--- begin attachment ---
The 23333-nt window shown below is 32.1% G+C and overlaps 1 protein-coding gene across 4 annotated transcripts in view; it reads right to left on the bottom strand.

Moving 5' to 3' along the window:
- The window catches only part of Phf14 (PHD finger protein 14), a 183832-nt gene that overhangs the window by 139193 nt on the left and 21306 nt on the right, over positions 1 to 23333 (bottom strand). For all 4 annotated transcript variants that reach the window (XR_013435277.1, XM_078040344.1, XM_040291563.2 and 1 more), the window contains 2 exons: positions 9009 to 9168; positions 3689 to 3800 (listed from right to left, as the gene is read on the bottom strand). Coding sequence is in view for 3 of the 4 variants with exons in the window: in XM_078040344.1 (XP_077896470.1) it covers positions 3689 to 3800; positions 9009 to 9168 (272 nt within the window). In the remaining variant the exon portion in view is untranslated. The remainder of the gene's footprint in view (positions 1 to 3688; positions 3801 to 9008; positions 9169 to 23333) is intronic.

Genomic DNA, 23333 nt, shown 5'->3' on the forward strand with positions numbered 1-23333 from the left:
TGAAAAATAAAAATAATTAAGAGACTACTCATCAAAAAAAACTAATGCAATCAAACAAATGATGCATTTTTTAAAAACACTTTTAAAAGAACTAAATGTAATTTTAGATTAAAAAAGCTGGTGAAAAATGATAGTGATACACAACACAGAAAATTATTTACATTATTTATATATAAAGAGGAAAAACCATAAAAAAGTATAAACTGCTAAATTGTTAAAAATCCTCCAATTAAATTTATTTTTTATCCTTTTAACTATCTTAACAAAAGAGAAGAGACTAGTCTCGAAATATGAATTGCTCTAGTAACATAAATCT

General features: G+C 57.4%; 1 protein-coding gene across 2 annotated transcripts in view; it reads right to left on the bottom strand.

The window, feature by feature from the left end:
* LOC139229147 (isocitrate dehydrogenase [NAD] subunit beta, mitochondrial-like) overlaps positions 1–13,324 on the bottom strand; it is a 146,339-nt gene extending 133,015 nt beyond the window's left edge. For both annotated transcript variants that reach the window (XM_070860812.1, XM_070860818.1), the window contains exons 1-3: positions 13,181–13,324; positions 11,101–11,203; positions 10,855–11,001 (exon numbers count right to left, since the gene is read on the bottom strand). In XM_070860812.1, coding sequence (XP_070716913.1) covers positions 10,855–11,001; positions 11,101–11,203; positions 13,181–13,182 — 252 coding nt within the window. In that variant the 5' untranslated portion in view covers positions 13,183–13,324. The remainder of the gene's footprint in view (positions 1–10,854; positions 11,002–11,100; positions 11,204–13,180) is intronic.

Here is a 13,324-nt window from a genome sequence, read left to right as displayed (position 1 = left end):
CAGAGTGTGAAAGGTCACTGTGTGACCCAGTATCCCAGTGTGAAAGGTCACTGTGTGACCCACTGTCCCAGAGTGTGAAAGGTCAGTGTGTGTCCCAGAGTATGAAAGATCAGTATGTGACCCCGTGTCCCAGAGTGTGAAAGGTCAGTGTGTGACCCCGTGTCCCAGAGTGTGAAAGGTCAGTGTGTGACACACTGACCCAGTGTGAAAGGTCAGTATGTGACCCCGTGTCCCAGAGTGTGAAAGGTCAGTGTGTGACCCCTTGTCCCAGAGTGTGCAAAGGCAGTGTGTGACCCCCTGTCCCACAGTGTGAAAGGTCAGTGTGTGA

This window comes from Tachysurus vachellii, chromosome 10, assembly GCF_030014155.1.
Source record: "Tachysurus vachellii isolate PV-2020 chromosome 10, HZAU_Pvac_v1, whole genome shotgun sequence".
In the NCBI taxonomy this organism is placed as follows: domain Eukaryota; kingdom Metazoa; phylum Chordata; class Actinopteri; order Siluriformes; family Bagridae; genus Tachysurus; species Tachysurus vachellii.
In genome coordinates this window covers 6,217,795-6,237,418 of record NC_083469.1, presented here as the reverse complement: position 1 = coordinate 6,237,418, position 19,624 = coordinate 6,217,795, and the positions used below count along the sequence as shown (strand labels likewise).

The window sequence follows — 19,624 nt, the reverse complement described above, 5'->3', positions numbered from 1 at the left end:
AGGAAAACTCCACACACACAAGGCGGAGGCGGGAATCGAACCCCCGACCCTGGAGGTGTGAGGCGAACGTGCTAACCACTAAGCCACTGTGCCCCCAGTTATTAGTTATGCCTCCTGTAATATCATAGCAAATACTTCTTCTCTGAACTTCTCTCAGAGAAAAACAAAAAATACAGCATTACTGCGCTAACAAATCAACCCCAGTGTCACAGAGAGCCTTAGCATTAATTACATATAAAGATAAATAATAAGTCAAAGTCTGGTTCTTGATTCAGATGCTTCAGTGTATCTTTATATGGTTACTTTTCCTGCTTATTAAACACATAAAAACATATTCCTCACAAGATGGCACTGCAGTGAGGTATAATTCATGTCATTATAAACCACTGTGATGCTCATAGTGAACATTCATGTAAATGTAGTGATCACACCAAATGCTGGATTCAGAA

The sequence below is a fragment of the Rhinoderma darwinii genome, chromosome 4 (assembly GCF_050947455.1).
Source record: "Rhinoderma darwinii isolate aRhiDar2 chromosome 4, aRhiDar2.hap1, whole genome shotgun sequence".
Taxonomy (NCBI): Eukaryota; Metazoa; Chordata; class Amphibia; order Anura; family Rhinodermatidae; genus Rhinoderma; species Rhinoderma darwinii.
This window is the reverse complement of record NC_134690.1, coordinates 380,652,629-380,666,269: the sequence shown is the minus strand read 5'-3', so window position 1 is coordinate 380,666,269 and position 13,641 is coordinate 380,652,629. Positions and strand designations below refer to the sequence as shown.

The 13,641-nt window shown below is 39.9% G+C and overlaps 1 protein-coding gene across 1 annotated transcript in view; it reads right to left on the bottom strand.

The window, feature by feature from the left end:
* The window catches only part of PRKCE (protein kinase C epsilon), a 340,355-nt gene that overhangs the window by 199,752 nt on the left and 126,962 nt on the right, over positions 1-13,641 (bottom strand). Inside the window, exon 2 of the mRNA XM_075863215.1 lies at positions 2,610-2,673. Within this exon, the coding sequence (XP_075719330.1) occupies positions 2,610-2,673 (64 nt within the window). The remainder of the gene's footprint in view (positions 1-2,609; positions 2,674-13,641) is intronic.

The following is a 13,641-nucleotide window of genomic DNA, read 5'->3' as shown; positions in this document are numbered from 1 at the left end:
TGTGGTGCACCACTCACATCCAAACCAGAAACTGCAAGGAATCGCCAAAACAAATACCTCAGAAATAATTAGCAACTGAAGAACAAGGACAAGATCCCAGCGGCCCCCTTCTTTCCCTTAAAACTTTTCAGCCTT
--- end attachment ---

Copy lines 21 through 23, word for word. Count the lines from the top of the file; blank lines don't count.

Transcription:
The 13,641-nt window shown below is 39.9% G+C and overlaps 1 protein-coding gene across 1 annotated transcript in view; it reads right to left on the bottom strand.

The window, feature by feature from the left end:
* The window catches only part of PRKCE (protein kinase C epsilon), a 340,355-nt gene that overhangs the window by 199,752 nt on the left and 126,962 nt on the right, over positions 1-13,641 (bottom strand). Inside the window, exon 2 of the mRNA XM_075863215.1 lies at positions 2,610-2,673. Within this exon, the coding sequence (XP_075719330.1) occupies positions 2,610-2,673 (64 nt within the window). The remainder of the gene's footprint in view (positions 1-2,609; positions 2,674-13,641) is intronic.